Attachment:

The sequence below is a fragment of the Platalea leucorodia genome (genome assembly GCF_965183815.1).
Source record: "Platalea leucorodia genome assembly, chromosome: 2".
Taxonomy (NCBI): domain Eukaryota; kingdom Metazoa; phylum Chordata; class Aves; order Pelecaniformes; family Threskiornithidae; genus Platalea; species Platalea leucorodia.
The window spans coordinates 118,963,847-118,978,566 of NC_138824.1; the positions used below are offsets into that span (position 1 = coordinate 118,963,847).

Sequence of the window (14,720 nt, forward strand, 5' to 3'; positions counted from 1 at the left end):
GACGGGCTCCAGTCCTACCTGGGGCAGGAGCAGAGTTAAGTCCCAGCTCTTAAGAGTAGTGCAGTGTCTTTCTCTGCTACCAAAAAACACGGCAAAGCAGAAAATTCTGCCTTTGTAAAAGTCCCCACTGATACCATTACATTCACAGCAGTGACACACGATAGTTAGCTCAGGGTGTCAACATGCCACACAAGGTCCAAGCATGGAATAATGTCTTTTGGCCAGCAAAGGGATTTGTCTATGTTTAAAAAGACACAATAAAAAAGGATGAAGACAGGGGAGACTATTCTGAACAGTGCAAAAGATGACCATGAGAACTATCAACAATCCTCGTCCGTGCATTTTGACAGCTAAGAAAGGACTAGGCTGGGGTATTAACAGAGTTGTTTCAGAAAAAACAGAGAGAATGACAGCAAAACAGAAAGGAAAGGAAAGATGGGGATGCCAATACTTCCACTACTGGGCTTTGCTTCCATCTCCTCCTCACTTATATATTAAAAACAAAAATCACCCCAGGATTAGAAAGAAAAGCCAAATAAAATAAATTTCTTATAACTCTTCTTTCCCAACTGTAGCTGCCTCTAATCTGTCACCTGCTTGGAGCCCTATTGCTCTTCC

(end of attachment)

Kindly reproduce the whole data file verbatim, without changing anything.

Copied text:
The sequence below is a fragment of the Platalea leucorodia genome (genome assembly GCF_965183815.1).
Source record: "Platalea leucorodia genome assembly, chromosome: 2".
Taxonomy (NCBI): domain Eukaryota; kingdom Metazoa; phylum Chordata; class Aves; order Pelecaniformes; family Threskiornithidae; genus Platalea; species Platalea leucorodia.
The window spans coordinates 118,963,847-118,978,566 of NC_138824.1; the positions used below are offsets into that span (position 1 = coordinate 118,963,847).

Sequence of the window (14,720 nt, forward strand, 5' to 3'; positions counted from 1 at the left end):
GACGGGCTCCAGTCCTACCTGGGGCAGGAGCAGAGTTAAGTCCCAGCTCTTAAGAGTAGTGCAGTGTCTTTCTCTGCTACCAAAAAACACGGCAAAGCAGAAAATTCTGCCTTTGTAAAAGTCCCCACTGATACCATTACATTCACAGCAGTGACACACGATAGTTAGCTCAGGGTGTCAACATGCCACACAAGGTCCAAGCATGGAATAATGTCTTTTGGCCAGCAAAGGGATTTGTCTATGTTTAAAAAGACACAATAAAAAAGGATGAAGACAGGGGAGACTATTCTGAACAGTGCAAAAGATGACCATGAGAACTATCAACAATCCTCGTCCGTGCATTTTGACAGCTAAGAAAGGACTAGGCTGGGGTATTAACAGAGTTGTTTCAGAAAAAACAGAGAGAATGACAGCAAAACAGAAAGGAAAGGAAAGATGGGGATGCCAATACTTCCACTACTGGGCTTTGCTTCCATCTCCTCCTCACTTATATATTAAAAACAAAAATCACCCCAGGATTAGAAAGAAAAGCCAAATAAAATAAATTTCTTATAACTCTTCTTTCCCAACTGTAGCTGCCTCTAATCTGTCACCTGCTTGGAGCCCTATTGCTCTTCC